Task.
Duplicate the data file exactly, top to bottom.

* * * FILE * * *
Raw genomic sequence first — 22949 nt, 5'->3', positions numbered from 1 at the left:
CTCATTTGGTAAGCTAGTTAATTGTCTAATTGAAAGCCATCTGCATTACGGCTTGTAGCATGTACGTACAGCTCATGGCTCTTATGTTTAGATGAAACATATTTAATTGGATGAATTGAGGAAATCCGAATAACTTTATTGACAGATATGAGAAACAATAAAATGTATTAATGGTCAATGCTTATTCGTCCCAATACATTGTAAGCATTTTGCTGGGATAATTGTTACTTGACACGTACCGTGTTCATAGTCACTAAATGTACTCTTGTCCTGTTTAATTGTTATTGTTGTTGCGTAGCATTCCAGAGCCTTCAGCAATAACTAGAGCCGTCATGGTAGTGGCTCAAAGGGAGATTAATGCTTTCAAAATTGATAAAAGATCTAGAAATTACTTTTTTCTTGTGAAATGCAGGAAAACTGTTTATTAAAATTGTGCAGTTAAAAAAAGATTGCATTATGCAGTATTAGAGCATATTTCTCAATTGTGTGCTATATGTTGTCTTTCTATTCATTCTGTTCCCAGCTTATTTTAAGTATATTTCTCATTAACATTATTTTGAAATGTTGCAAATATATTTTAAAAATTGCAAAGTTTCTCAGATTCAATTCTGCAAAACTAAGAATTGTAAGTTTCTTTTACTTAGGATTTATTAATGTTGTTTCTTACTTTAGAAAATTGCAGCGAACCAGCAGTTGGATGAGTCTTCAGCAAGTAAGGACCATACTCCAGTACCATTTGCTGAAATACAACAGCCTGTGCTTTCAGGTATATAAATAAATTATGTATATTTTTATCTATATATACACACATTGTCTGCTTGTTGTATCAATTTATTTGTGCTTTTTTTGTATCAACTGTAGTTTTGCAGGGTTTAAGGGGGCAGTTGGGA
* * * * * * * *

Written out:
Raw genomic sequence first — 22949 nt, 5'->3', positions numbered from 1 at the left:
CTCATTTGGTAAGCTAGTTAATTGTCTAATTGAAAGCCATCTGCATTACGGCTTGTAGCATGTACGTACAGCTCATGGCTCTTATGTTTAGATGAAACATATTTAATTGGATGAATTGAGGAAATCCGAATAACTTTATTGACAGATATGAGAAACAATAAAATGTATTAATGGTCAATGCTTATTCGTCCCAATACATTGTAAGCATTTTGCTGGGATAATTGTTACTTGACACGTACCGTGTTCATAGTCACTAAATGTACTCTTGTCCTGTTTAATTGTTATTGTTGTTGCGTAGCATTCCAGAGCCTTCAGCAATAACTAGAGCCGTCATGGTAGTGGCTCAAAGGGAGATTAATGCTTTCAAAATTGATAAAAGATCTAGAAATTACTTTTTTCTTGTGAAATGCAGGAAAACTGTTTATTAAAATTGTGCAGTTAAAAAAAGATTGCATTATGCAGTATTAGAGCATATTTCTCAATTGTGTGCTATATGTTGTCTTTCTATTCATTCTGTTCCCAGCTTATTTTAAGTATATTTCTCATTAACATTATTTTGAAATGTTGCAAATATATTTTAAAAATTGCAAAGTTTCTCAGATTCAATTCTGCAAAACTAAGAATTGTAAGTTTCTTTTACTTAGGATTTATTAATGTTGTTTCTTACTTTAGAAAATTGCAGCGAACCAGCAGTTGGATGAGTCTTCAGCAAGTAAGGACCATACTCCAGTACCATTTGCTGAAATACAACAGCCTGTGCTTTCAGGTATATAAATAAATTATGTATATTTTTATCTATATATACACACATTGTCTGCTTGTTGTATCAATTTATTTGTGCTTTTTTTGTATCAACTGTAGTTTTGCAGGGTTTAAGGGGGCAGTTGGGA